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The oldest surviving public church building in Manhattan, St. Paul's Chapel features a simple but comfortable interior, designed to encourage attendance. Built in the 1760s on land granted by the queen of England, the chapel is a classic example of Georgian churches characteristic for its time. The building survived the fire of 1776, when the British captured the city and devastated the neighborhood. After the attacks on September 11, 2001, the chapel became a place of refuge for recovery workers from the nearby site of the collapsed twin towers. To see where George Washington worshiped when he visited the chapel, look for the oil painting of the national coat of arms, which hangs right over his pew. Use our New York City holiday builder to arrange your visit to St. Paul's Chapel and other attractions in New York City.
St. Paul's Chapel reviews
This is supposed to be the oldest church in New York - dates back to 1766, and it is definitely worth the visit, knowing that it was visited by George Washington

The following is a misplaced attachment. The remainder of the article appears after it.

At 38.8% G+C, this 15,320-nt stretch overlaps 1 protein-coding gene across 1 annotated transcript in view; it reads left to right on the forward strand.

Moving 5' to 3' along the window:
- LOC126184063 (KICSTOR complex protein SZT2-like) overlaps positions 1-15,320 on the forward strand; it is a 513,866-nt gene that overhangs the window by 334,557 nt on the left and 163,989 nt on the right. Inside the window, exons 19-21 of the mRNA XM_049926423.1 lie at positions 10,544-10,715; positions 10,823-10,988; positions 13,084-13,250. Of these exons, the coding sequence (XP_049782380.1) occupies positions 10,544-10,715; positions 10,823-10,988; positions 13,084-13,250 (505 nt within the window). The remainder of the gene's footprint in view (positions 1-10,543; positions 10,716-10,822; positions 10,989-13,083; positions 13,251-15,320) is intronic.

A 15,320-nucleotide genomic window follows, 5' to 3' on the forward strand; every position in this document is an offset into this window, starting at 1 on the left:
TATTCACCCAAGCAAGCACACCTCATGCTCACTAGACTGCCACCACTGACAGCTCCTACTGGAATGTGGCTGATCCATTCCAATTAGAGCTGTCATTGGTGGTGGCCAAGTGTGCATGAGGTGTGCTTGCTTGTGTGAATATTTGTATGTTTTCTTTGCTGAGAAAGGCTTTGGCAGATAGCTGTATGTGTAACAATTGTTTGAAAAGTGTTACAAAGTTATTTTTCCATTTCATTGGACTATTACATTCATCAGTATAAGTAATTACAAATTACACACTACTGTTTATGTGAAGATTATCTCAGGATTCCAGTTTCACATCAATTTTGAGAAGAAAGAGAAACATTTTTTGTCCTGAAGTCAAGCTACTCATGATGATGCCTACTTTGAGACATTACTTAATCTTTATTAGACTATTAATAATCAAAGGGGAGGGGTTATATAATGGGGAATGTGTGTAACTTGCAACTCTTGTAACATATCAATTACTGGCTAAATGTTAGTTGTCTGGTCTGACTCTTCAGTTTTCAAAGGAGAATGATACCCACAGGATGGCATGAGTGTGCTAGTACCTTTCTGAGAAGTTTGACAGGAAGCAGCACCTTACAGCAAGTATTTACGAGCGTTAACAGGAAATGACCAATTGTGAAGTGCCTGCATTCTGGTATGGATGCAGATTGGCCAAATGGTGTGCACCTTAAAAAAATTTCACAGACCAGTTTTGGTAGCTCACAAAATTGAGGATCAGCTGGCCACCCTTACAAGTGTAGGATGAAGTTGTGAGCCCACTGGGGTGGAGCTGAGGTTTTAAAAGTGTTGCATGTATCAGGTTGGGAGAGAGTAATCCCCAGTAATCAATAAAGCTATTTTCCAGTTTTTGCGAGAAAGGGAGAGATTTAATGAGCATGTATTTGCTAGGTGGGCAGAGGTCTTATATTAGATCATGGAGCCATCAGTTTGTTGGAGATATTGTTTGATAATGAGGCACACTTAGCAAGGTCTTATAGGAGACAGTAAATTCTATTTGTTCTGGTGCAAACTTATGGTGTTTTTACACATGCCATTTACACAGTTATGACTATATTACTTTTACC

This is supposed to be the oldest church in New York - dates back to 1766, and it is definitely worth the visit, knowing that it was visited by George Washington more »
Very different from the place I visited in April 2002. Then it was a quiet peaceful building with architectural integrity within the hand of God. Protected from WTC debris with a fence covered in...
Very different from the place I visited in April 2002. Then it was a quiet peaceful building with architectural integrity within the hand of God. Protected from WTC debris with a fence covered in... more »
Make time to visit St. Pauls Chapel when visiting the World Trade Centre area. I suspect many people miss it and yet it is steeped in history and its survival over all these years is remarkable. It has its own exhibition in memory of 9/11 but also a history that includes George Washington
Located right by the World Trade Center in Lower Manhattan, St. Paul’s Chapel is a really lovely place with so much incredible history. The architecture is beautiful and the cemetery in itself reveals the richness of the American history present here. There are opportunities for tours when you visit, but I believe you can enter the chapel without tickets or reservations if you want to visit without staff guidance. When the cemetery gates are open, you can walk through independently as well! A favorite exhibit of mine is the Bell of Hope, which is present in the cemetery, posterior to entrance of St. Paul’s Chapel. This bell was gifted to the people of New York by city officials out of London after September 11th, 2001. The bell is symbolically rung on each anniversary of September 11th.
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